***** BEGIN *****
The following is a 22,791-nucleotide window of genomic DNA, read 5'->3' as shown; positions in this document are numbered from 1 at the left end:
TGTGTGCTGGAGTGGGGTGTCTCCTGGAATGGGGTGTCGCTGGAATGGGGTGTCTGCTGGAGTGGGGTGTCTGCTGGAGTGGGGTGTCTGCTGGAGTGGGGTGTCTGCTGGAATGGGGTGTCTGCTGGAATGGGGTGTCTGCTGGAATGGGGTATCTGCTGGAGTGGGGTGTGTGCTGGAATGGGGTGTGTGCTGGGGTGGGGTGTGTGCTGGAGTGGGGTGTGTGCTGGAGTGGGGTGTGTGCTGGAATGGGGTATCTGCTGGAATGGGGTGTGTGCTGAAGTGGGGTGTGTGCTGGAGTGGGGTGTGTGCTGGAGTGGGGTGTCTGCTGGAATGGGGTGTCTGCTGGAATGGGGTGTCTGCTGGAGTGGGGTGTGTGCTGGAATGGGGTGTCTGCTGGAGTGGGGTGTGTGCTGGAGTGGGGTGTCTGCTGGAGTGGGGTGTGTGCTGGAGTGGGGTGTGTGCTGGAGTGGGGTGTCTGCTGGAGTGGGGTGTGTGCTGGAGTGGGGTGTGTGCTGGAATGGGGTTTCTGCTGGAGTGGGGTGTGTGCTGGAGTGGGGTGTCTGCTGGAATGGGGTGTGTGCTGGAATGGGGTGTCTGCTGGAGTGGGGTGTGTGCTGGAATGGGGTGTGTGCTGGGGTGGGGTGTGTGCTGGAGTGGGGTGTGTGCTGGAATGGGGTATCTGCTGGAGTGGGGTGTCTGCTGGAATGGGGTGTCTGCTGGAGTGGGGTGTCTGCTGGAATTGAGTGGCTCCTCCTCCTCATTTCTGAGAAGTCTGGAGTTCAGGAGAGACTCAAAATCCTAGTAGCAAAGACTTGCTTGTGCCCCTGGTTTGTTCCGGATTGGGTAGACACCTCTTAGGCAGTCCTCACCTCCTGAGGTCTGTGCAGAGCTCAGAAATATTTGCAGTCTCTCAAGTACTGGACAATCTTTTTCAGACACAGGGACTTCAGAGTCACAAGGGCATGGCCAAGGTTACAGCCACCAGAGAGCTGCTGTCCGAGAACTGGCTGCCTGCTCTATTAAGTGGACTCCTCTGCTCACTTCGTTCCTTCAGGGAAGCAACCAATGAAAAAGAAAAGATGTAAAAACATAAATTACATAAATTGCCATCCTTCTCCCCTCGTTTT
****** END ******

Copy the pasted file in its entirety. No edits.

The following is a 22,791-nucleotide window of genomic DNA, read 5'->3' as shown; positions in this document are numbered from 1 at the left end:
TGTGTGCTGGAGTGGGGTGTCTCCTGGAATGGGGTGTCGCTGGAATGGGGTGTCTGCTGGAGTGGGGTGTCTGCTGGAGTGGGGTGTCTGCTGGAGTGGGGTGTCTGCTGGAATGGGGTGTCTGCTGGAATGGGGTGTCTGCTGGAATGGGGTATCTGCTGGAGTGGGGTGTGTGCTGGAATGGGGTGTGTGCTGGGGTGGGGTGTGTGCTGGAGTGGGGTGTGTGCTGGAGTGGGGTGTGTGCTGGAATGGGGTATCTGCTGGAATGGGGTGTGTGCTGAAGTGGGGTGTGTGCTGGAGTGGGGTGTGTGCTGGAGTGGGGTGTCTGCTGGAATGGGGTGTCTGCTGGAATGGGGTGTCTGCTGGAGTGGGGTGTGTGCTGGAATGGGGTGTCTGCTGGAGTGGGGTGTGTGCTGGAGTGGGGTGTCTGCTGGAGTGGGGTGTGTGCTGGAGTGGGGTGTGTGCTGGAGTGGGGTGTCTGCTGGAGTGGGGTGTGTGCTGGAGTGGGGTGTGTGCTGGAATGGGGTTTCTGCTGGAGTGGGGTGTGTGCTGGAGTGGGGTGTCTGCTGGAATGGGGTGTGTGCTGGAATGGGGTGTCTGCTGGAGTGGGGTGTGTGCTGGAATGGGGTGTGTGCTGGGGTGGGGTGTGTGCTGGAGTGGGGTGTGTGCTGGAATGGGGTATCTGCTGGAGTGGGGTGTCTGCTGGAATGGGGTGTCTGCTGGAGTGGGGTGTCTGCTGGAATTGAGTGGCTCCTCCTCCTCATTTCTGAGAAGTCTGGAGTTCAGGAGAGACTCAAAATCCTAGTAGCAAAGACTTGCTTGTGCCCCTGGTTTGTTCCGGATTGGGTAGACACCTCTTAGGCAGTCCTCACCTCCTGAGGTCTGTGCAGAGCTCAGAAATATTTGCAGTCTCTCAAGTACTGGACAATCTTTTTCAGACACAGGGACTTCAGAGTCACAAGGGCATGGCCAAGGTTACAGCCACCAGAGAGCTGCTGTCCGAGAACTGGCTGCCTGCTCTATTAAGTGGACTCCTCTGCTCACTTCGTTCCTTCAGGGAAGCAACCAATGAAAAAGAAAAGATGTAAAAACATAAATTACATAAATTGCCATCCTTCTCCCCTCGTTTT